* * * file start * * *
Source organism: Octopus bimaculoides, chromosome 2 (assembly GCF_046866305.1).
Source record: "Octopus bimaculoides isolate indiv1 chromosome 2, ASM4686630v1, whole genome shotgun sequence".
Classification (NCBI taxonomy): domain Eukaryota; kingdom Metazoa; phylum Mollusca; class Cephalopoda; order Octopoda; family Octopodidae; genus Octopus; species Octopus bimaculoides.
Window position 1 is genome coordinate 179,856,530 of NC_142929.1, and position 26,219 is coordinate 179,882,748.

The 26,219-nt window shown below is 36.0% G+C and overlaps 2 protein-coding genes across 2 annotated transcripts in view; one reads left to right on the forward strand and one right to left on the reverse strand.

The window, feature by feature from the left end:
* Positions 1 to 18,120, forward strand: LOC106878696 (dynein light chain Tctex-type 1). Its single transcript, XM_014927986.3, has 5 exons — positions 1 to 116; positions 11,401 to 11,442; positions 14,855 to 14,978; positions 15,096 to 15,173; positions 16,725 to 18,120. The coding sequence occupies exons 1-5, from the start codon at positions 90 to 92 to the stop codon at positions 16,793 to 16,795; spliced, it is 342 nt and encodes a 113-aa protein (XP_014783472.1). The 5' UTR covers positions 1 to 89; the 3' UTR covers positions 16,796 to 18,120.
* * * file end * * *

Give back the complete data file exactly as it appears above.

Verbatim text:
Source organism: Octopus bimaculoides, chromosome 2 (assembly GCF_046866305.1).
Source record: "Octopus bimaculoides isolate indiv1 chromosome 2, ASM4686630v1, whole genome shotgun sequence".
Classification (NCBI taxonomy): domain Eukaryota; kingdom Metazoa; phylum Mollusca; class Cephalopoda; order Octopoda; family Octopodidae; genus Octopus; species Octopus bimaculoides.
Window position 1 is genome coordinate 179,856,530 of NC_142929.1, and position 26,219 is coordinate 179,882,748.

The 26,219-nt window shown below is 36.0% G+C and overlaps 2 protein-coding genes across 2 annotated transcripts in view; one reads left to right on the forward strand and one right to left on the reverse strand.

The window, feature by feature from the left end:
* Positions 1 to 18,120, forward strand: LOC106878696 (dynein light chain Tctex-type 1). Its single transcript, XM_014927986.3, has 5 exons — positions 1 to 116; positions 11,401 to 11,442; positions 14,855 to 14,978; positions 15,096 to 15,173; positions 16,725 to 18,120. The coding sequence occupies exons 1-5, from the start codon at positions 90 to 92 to the stop codon at positions 16,793 to 16,795; spliced, it is 342 nt and encodes a 113-aa protein (XP_014783472.1). The 5' UTR covers positions 1 to 89; the 3' UTR covers positions 16,796 to 18,120.